In the early days of business analytics, we were completely dependent on our tech departments to scope out statistical data, analyze the results, and report back to us.

This method, of course, had its limitations. Especially in terms of how much data our IT analysts could sift through, sort out, and summarize, at any one time. Yes, unlike today’s AI-assisted analytics, the manual data scraping, analyzing, and reporting of days gone by was time-consuming, menial, and most likely, exceptionally dull to complete. That is not to say that traditional analytics didn’t have its place, or provide value to businesses. Indeed, our historical approach to gathering, storing, and evaluating data is still considered the cornerstone of business intelligence, and it is the base from which our more modern methods have sprung.

Indeed, we’ve made quantum leaps in terms of what we can do with data with the advent of AI. But without traditional analytics, we wouldn’t have the foundation that has shaped the reality of what AI-assisted analytics looks like today. For this reason, although current students of coursework degrees in the field – such as a Master of Business Analytics online, for instance – are more likely to focus on the most up-to-date analytics innovations, understanding the evolution of business intelligence from its traditional roots can help us to contextualize our more recent knowledge.

Let’s discuss four ways our business intelligence has evolved into what it is today.

1. New Methods of Analysis: From Descriptive to Prescriptive

Looking back, we now have the hindsight to see that traditional business intelligence was preoccupied with uncovering and analyzing past outcomes – utilizing what was known as descriptive analytics. An example of descriptive analytics in action? Assessing how successful a completed marketing campaign was at reaching its target audiences, for instance, or how many sales of a particular product a recent advertisement drive generated.

But where traditional analytics excelled at painting a picture of results that had happened in the past, the integration of AI into BA has heralded the arrival of predictive, and even, prescriptive analytics. By observing patterns in statistical data, prescriptive analytics in particular can help businesses not only predict future outcomes, but also, offer recommendations on how to improve operations – either by mitigating potential risks, or even, maximizing opportunities.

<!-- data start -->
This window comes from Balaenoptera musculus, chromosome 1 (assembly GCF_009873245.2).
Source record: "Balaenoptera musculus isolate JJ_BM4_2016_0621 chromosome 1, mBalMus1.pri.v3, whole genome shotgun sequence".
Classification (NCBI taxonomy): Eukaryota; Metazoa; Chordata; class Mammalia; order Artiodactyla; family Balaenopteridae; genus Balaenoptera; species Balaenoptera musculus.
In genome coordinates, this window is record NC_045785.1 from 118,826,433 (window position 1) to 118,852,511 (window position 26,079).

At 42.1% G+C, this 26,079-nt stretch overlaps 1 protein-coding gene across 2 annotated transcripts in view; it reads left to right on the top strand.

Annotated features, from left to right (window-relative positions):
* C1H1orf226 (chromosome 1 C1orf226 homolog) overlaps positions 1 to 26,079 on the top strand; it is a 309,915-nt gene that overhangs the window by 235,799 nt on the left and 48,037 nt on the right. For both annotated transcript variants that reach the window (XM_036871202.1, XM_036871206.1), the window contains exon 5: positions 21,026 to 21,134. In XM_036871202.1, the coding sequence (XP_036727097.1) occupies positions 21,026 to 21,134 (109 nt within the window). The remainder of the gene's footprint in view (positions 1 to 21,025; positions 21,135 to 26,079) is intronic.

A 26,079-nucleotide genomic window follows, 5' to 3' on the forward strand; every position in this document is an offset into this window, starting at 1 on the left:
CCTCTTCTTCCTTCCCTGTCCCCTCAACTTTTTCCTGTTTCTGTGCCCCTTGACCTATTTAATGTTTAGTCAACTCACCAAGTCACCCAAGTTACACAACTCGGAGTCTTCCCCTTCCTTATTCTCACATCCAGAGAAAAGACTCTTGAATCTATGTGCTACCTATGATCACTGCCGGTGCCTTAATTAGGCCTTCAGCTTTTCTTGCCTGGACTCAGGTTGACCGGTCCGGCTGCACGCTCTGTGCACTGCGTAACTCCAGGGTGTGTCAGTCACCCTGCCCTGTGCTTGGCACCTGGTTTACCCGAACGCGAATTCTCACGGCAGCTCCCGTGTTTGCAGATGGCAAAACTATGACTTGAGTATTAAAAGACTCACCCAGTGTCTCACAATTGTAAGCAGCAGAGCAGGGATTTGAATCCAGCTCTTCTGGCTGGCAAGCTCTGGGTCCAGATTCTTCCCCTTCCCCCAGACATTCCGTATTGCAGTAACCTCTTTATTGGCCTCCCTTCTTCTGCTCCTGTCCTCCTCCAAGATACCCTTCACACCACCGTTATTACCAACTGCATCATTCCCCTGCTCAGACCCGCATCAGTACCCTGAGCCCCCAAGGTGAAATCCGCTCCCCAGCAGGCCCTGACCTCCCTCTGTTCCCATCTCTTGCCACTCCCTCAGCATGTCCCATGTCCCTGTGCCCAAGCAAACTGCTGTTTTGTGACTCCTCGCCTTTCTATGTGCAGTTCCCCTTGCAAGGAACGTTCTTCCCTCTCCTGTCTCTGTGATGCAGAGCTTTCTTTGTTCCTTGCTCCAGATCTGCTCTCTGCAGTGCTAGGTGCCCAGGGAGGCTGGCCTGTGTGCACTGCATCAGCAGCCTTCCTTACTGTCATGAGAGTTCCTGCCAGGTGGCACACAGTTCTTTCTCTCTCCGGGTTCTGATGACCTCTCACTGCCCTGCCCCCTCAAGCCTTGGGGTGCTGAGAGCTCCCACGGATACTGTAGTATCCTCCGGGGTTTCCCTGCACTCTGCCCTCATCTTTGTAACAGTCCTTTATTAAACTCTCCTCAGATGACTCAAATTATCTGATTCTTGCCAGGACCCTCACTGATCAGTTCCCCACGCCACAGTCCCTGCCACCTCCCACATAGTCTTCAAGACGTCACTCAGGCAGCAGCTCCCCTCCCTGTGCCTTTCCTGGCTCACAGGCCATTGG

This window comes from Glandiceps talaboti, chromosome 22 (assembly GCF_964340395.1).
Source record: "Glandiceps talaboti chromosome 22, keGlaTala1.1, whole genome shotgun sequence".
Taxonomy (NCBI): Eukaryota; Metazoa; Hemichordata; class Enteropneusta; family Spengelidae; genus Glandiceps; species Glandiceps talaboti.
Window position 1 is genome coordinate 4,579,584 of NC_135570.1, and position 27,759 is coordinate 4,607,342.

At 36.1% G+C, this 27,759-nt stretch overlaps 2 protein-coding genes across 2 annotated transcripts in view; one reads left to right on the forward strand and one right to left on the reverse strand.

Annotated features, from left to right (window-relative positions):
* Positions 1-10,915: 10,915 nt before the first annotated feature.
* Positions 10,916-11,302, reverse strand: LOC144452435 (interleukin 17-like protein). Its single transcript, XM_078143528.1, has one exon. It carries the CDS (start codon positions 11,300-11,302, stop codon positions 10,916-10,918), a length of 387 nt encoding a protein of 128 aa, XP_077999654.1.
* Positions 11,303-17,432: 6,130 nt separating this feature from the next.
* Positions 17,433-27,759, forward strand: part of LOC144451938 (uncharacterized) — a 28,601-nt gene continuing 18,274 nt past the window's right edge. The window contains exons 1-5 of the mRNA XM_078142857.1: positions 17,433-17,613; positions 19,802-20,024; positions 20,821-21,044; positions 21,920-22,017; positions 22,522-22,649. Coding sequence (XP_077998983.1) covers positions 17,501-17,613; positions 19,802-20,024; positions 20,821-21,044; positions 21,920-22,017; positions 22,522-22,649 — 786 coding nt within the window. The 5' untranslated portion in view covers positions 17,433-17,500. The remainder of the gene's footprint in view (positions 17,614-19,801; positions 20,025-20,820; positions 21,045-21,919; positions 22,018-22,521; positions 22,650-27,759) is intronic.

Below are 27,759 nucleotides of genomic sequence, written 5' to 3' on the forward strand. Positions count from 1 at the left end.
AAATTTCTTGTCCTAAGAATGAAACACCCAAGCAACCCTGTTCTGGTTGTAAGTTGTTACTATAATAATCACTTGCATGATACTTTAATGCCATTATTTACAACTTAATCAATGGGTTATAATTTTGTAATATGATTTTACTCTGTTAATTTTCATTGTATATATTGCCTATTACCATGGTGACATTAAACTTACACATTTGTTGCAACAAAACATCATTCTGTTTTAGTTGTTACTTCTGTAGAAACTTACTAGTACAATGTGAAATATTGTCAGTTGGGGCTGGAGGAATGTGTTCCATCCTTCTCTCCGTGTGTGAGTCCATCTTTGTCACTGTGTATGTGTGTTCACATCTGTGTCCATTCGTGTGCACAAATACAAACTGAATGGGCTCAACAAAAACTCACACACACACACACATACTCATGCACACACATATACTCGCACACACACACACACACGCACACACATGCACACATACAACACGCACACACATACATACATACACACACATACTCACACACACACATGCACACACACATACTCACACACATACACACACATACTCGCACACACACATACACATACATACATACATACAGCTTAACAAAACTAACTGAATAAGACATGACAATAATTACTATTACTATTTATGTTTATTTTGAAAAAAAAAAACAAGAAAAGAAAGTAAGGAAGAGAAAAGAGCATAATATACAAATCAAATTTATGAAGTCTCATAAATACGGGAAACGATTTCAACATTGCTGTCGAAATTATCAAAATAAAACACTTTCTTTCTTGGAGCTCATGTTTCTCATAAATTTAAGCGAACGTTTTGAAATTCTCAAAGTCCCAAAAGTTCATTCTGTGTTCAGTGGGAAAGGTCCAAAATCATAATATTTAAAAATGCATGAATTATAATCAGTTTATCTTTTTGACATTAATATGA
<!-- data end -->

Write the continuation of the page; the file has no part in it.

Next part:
The best part? This process can be further enhanced by another AI innovation: the recent development of machine learning.

2. The Development of Machine Learning: How Computers Make Decisions For Us

Thanks to the phenomenon that is machine learning – which has enabled computers to become more intelligent than ever before – AI-driven analytics can now help businesses not only review historical data but also hypothesize on how to do things better.

But how does AI do this? Machine learning enables AI software to develop an analytical ‘brain’ of sorts – facilitating its ability to identify patterns in data, and make informed recommendations based on these algorithms. As a result, machine learning can be instrumental in providing actionable advice for formulating more effective, data-informed business strategies.

In this sense, we can teach computers to make business decisions for us. Or at least, they can point us in the right direction regarding what future strategies we should be implementing.

If this is not the definition of modern-day business intelligence, we don’t know what is.

3. Data Storage and Sharing: How AI Makes it Better

Remember those archaic filing cabinets – beige, metallic, and full of crusty, decades-old documents – that used to line office walls in the ‘90s?

Fortunately, they are a relic of times past. Now, thanks to AI, we have far better – and more secure – ways to store our data. Namely, the Cloud, Google Drive, and myriad other digital file-sharing and storage programs.

4. AI Automation for Speedier Data Sourcing, Summarizing, & Analysis

Ah, AI automation. Quite honestly, if you can get a computer to do all of your mundane data collating and reporting for you, why wouldn’t you?

AI automation of data analytics allows for speedier, more efficient processes. The best part? You no longer need to get your tech team to manually sift through statistics.

If you’re wondering what that sound was – it was your analytics staff letting out an audible sigh of relief. By automating the more labor-intensive data tasks, you free up valuable time to get into the nitty-gritty: analyzing the insights and recommendations machine learning and AI-supported prescriptive analytics can provide.


Discover our award programs today!

See our awards


Take a look at our latest issues!

See magazines